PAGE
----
"Becoming a state teacher of the year broadens one's perspective and possibilities," Hinton continued. "You have this chance to become an influencer. What are you going to do with it?"
Teachers on the Campaign Trail
For Marsh, one of her priorities in her education platform is reducing class sizes, which she has been outspoken about for years. In a recent blog post, she asserted: "Smaller class sizes is the single most important factor in determining the fate of students. I can impact 25 students far more successfully than I can impact 40 students."
Arizona has a student-teacher ratio of 23:1, compared to the U.S. ratio of 16:1. Last year, the Learning Policy Institute gave Arizona the lowest teaching attractiveness rating, citing the state's large class sizes and low teacher pay.
Still, Marsh said that part of starting her campaign so early was so that she could see which of her ideas resonate with voters. "I would be a representative of the people, so their views would matter as well," she said.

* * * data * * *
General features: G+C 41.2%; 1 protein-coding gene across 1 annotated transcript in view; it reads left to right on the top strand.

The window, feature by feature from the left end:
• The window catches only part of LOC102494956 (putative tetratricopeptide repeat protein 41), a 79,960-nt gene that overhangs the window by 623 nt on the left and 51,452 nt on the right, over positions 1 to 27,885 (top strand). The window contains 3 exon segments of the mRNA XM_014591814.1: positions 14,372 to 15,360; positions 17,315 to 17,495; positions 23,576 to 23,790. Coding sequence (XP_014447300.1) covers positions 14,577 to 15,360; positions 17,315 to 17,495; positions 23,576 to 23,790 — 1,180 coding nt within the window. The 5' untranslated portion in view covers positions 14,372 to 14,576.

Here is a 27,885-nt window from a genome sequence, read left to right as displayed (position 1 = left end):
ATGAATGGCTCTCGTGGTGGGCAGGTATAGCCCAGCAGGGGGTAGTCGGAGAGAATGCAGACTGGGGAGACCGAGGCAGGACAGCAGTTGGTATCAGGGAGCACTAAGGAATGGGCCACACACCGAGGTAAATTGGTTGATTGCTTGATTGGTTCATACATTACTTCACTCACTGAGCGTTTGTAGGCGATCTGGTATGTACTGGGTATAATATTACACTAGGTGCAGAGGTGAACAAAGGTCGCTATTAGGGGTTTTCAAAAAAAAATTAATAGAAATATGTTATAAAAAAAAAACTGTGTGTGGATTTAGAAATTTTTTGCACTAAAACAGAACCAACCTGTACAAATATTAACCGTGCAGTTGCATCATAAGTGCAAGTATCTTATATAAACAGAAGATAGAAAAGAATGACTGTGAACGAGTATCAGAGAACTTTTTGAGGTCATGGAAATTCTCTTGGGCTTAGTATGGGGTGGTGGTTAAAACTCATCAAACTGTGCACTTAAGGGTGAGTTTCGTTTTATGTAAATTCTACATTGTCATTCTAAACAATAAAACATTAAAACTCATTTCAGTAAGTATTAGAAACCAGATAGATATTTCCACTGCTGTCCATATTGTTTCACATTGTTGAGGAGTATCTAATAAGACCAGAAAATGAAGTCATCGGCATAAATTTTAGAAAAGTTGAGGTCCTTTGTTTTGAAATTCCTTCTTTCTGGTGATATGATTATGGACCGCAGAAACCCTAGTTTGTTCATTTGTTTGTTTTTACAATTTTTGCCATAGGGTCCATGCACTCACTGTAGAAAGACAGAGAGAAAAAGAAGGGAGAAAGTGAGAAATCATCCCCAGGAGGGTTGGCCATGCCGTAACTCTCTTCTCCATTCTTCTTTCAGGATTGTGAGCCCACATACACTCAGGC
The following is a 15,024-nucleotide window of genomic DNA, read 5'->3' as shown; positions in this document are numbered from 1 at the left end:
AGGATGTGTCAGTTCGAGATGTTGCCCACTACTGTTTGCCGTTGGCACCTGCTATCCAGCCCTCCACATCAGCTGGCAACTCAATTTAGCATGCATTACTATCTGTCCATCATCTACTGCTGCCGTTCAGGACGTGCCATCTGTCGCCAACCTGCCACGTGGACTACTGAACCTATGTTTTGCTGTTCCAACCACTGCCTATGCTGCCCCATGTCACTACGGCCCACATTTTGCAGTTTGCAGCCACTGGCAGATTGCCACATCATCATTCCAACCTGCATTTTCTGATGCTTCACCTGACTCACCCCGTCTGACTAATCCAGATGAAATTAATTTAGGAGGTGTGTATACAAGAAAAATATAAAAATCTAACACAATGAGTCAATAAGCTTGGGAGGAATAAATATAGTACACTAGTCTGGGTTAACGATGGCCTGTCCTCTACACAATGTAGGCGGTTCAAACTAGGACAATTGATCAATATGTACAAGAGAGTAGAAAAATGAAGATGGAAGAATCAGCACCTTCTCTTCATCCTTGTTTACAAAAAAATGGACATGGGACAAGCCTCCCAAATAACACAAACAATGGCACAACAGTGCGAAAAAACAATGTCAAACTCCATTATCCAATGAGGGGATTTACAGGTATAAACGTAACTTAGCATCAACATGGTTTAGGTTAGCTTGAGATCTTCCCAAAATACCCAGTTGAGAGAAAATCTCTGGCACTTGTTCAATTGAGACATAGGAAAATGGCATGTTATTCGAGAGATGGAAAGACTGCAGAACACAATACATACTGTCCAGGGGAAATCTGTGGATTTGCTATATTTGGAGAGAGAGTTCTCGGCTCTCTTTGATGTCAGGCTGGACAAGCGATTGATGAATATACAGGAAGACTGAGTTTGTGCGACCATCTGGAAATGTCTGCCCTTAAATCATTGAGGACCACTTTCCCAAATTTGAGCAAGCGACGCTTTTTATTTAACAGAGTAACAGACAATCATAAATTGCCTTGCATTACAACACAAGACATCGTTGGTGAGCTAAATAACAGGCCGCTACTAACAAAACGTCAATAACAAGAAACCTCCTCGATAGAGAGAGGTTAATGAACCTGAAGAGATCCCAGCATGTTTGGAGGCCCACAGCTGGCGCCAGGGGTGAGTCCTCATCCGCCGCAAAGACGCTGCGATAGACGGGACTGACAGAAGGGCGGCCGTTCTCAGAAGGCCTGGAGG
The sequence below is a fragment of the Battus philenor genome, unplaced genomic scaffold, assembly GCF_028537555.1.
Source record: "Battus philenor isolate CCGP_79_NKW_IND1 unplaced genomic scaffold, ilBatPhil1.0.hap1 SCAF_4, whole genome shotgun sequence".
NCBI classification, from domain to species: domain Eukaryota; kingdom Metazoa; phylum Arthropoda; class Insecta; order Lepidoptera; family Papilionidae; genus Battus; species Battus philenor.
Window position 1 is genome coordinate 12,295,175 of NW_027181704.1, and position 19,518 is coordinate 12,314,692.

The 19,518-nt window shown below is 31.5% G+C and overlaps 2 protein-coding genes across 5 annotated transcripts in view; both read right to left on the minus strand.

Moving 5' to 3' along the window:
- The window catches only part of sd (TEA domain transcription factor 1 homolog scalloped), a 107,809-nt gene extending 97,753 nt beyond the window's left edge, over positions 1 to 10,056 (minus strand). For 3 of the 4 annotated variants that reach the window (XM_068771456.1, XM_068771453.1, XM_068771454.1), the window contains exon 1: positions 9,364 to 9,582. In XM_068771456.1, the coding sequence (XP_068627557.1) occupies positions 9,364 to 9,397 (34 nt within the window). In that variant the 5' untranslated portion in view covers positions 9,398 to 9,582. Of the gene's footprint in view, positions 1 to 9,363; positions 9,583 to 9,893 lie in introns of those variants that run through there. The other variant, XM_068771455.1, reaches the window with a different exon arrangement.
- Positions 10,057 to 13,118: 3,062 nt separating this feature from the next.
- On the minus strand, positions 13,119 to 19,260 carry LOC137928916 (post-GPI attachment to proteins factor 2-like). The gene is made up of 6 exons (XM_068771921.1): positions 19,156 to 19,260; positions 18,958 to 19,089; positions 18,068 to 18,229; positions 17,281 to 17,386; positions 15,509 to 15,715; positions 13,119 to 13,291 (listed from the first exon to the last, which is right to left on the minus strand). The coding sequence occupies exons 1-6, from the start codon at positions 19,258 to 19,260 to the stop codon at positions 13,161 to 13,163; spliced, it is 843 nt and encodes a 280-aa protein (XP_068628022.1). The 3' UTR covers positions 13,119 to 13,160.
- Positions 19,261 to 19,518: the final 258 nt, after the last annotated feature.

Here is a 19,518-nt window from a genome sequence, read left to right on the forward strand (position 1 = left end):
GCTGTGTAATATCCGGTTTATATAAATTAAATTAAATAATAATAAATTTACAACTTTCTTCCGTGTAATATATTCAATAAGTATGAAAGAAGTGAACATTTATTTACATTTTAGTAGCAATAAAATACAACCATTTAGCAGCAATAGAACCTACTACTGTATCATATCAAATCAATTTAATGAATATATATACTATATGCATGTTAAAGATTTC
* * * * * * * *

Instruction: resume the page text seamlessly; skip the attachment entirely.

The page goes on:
Balancing an insider's view of education policy with a broad appeal to voters can be tricky, Hinton said.
"One of the discouraging aspects about getting out there and trying to make connections with my constitutents and neighbors was how little it seemed people cared about education," he said. Voters wanted to hear about taxes, job creation, and other "kitchen table issues."
"But my passion is education. That's what I wanted to talk about," Hinton said.
And even when voters did care about education, they were often seeking a simple answer to complex questions like, "How are you going to make schools better?," instead of a nuanced conversation, Hinton said.
Also, both campaigning and teaching are time-consuming, making it a grueling job to run as an active classroom teacher. Hinton said that during the campaign, he felt like he couldn't be the best teacher or father.